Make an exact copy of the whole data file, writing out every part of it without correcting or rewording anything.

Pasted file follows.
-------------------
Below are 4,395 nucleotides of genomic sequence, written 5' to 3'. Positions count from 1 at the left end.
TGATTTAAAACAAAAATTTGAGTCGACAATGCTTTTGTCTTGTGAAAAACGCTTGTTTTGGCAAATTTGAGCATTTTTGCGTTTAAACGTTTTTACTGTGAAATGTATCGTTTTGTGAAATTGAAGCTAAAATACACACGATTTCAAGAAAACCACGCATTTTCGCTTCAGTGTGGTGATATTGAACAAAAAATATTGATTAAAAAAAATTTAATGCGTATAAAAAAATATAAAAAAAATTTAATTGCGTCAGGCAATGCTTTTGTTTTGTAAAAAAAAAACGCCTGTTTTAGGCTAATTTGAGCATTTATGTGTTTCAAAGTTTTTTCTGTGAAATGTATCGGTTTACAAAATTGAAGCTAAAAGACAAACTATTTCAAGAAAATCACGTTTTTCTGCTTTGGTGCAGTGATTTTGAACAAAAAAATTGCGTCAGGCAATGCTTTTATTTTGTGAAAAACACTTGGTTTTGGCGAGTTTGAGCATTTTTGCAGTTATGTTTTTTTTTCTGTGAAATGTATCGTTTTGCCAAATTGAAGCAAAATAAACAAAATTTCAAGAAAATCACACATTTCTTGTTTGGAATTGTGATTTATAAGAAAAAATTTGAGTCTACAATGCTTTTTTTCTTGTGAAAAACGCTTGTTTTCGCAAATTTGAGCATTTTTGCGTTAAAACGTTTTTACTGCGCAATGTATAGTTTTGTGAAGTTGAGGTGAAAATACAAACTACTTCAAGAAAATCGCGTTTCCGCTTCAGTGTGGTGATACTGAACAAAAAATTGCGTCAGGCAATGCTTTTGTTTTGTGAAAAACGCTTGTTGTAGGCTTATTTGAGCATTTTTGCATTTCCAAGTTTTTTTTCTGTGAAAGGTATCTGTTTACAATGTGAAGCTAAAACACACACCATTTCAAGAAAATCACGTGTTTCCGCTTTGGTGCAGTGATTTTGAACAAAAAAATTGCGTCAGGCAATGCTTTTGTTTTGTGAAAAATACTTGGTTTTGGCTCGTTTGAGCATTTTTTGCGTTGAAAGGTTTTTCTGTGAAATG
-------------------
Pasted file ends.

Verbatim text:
Below are 4,395 nucleotides of genomic sequence, written 5' to 3'. Positions count from 1 at the left end.
TGATTTAAAACAAAAATTTGAGTCGACAATGCTTTTGTCTTGTGAAAAACGCTTGTTTTGGCAAATTTGAGCATTTTTGCGTTTAAACGTTTTTACTGTGAAATGTATCGTTTTGTGAAATTGAAGCTAAAATACACACGATTTCAAGAAAACCACGCATTTTCGCTTCAGTGTGGTGATATTGAACAAAAAATATTGATTAAAAAAAATTTAATGCGTATAAAAAAATATAAAAAAAATTTAATTGCGTCAGGCAATGCTTTTGTTTTGTAAAAAAAAAACGCCTGTTTTAGGCTAATTTGAGCATTTATGTGTTTCAAAGTTTTTTCTGTGAAATGTATCGGTTTACAAAATTGAAGCTAAAAGACAAACTATTTCAAGAAAATCACGTTTTTCTGCTTTGGTGCAGTGATTTTGAACAAAAAAATTGCGTCAGGCAATGCTTTTATTTTGTGAAAAACACTTGGTTTTGGCGAGTTTGAGCATTTTTGCAGTTATGTTTTTTTTTCTGTGAAATGTATCGTTTTGCCAAATTGAAGCAAAATAAACAAAATTTCAAGAAAATCACACATTTCTTGTTTGGAATTGTGATTTATAAGAAAAAATTTGAGTCTACAATGCTTTTTTTCTTGTGAAAAACGCTTGTTTTCGCAAATTTGAGCATTTTTGCGTTAAAACGTTTTTACTGCGCAATGTATAGTTTTGTGAAGTTGAGGTGAAAATACAAACTACTTCAAGAAAATCGCGTTTCCGCTTCAGTGTGGTGATACTGAACAAAAAATTGCGTCAGGCAATGCTTTTGTTTTGTGAAAAACGCTTGTTGTAGGCTTATTTGAGCATTTTTGCATTTCCAAGTTTTTTTTCTGTGAAAGGTATCTGTTTACAATGTGAAGCTAAAACACACACCATTTCAAGAAAATCACGTGTTTCCGCTTTGGTGCAGTGATTTTGAACAAAAAAATTGCGTCAGGCAATGCTTTTGTTTTGTGAAAAATACTTGGTTTTGGCTCGTTTGAGCATTTTTTGCGTTGAAAGGTTTTTCTGTGAAATG